NetTraveler is an ATP group first spotted by Kaspersky in 2013, when researchers discovered an espionage activity against over 350 high profile victims from 40 countries.
In May 2016, expert from Kaspersky Lab discovered a remote code execution vulnerability (CVE-2015-2545) in Office exploited by multiple APTs. In the same month security experts from PaloAlto Networks collected evidence that the Operation Ke3chang discovered by FireEye in 2013 is still ongoing. In this case, experts spotted phishing attacks relied on email with attached an MHTML document that was specifically crafted to trigger the Microsoft Office vulnerability (CVE-2015-2545) and drop the TidePool malware.
Experts from Proofpoint reported that China-based threat actor is using NetTraveler in recent attacks on Russian and European organizations, including weapons manufacturers, human rights activists, and pro-democracy groups, among others.
The new NetTraveler campaign shows similarities with the PlugX one discovered last year.
“Previously we described activity by the same actor “In Pursuit of Optical Fibers and Troop Intel”  in which this group utilized PlugX malware to target various telecommunication and military interests in Russia.” states ProofPoint. “Since January 2016, this group switched to using NetTraveler and varied its targets, but otherwise left most of its tools, techniques, and procedures (TTPs) unchanged. It is worth noting that this and other China-based espionage groups have reduced their reliance on PlugX for unknown reasons, with only a few major incidents involving PlugX this year.”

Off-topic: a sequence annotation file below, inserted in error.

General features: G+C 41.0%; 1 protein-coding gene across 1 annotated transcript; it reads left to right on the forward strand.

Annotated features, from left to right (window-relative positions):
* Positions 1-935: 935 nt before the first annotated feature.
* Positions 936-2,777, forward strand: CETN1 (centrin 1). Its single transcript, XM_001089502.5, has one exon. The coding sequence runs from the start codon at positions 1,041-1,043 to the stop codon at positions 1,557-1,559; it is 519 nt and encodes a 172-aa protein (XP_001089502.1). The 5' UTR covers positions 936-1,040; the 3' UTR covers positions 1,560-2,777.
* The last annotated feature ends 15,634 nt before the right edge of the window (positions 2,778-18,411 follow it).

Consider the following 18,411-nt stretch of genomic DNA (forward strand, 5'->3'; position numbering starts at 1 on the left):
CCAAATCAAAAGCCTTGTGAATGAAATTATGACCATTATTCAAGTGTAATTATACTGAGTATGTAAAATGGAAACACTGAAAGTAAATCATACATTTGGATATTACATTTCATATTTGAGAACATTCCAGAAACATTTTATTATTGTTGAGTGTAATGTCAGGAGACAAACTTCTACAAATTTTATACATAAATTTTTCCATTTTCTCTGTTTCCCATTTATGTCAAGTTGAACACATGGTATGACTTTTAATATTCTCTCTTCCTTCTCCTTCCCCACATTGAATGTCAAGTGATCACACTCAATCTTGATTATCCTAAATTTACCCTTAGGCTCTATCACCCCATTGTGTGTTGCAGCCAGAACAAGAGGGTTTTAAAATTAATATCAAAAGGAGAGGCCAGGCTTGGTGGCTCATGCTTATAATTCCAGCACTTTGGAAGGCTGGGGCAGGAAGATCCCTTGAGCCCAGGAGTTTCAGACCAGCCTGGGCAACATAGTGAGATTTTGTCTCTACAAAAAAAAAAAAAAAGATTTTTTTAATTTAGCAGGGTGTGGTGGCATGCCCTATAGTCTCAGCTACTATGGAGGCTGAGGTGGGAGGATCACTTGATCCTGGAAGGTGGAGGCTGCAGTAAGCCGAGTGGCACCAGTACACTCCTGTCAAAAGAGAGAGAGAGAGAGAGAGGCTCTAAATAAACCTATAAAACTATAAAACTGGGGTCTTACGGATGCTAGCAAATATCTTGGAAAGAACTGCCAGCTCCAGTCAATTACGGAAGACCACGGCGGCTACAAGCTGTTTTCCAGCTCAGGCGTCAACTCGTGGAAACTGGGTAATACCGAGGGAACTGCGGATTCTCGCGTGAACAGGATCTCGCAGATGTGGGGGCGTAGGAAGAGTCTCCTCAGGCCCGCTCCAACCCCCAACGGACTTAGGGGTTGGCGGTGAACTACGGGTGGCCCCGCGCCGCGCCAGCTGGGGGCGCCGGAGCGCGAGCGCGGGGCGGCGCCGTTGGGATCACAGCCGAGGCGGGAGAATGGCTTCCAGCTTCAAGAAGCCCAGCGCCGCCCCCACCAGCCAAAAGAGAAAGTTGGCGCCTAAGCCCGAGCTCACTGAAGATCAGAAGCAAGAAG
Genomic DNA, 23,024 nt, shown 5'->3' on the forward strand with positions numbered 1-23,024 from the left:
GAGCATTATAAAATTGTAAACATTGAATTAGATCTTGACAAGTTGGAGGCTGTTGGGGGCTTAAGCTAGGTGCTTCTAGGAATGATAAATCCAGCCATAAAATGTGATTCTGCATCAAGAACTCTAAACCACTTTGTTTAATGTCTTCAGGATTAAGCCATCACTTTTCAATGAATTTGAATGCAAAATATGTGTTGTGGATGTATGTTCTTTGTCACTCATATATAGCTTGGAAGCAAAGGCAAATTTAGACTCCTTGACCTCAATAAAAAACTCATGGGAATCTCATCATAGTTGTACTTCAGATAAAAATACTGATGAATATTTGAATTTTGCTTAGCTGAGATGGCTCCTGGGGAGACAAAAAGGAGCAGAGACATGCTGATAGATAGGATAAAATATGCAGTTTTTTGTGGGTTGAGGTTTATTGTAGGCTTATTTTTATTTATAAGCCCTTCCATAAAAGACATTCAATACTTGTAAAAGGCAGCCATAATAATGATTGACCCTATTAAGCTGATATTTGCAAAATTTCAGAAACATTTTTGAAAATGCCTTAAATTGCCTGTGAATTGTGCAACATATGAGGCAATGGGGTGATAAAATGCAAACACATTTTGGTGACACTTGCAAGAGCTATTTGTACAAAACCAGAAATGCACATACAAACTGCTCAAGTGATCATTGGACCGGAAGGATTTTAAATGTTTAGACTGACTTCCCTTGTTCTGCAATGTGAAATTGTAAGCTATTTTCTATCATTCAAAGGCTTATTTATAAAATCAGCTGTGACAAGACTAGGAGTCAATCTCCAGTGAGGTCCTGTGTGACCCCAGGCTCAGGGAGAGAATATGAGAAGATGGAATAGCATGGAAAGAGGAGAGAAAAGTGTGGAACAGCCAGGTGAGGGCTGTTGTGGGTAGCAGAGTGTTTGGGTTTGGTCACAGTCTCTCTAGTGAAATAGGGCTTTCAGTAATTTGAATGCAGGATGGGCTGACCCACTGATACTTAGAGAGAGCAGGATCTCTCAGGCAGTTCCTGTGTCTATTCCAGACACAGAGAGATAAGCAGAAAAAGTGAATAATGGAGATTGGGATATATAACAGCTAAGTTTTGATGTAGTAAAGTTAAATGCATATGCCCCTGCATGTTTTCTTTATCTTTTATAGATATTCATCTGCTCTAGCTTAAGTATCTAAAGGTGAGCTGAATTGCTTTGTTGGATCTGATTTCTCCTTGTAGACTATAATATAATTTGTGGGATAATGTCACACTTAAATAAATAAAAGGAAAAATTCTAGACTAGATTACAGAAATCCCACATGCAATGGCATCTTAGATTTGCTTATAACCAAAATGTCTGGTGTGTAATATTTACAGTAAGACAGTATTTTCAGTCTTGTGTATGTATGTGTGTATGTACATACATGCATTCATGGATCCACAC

The attackers used relevant articles on a news topic such as nuclear energy, geopolitics, and military, and uses it as bait.
The malicious emails either include a link to RAR SFX-packaged executables that are hosted on look-alike domains, that install NetTraveler.
In other attacks, the threat actors used emails with a malicious Microsoft Word document as attachment that embeds the code to exploit the CVE-2012-0158 flaw.
The threat actor set up its domains with the same registrar “Shanghai Meicheng Technology Information Development Co., Ltd.,” providing fake information at each registration.
ProofPoint published the analysis of the NetTraveler implants that still use a DLL side-loading technique.
“The payloads described here used the clean, signed executable fsguidll.exe (F-secure GUI component) to sideload fslapi.dll or the clean, signed executable RasTls.exe to sideload rastls.dll.” states ProofPoint.
“Regardless of the TTPs, this ongoing APT points to the staying power of NetTraveler and the need for ongoing vigilance and technological protections against advanced persistent threats. Even organizations without direct government ties are potential targets for these types of attacks as smaller agencies or contractors can serve as beachheads in larger campaigns against indirectly related targets,”
(Security Affairs – Cyber espionage, NetTraveler)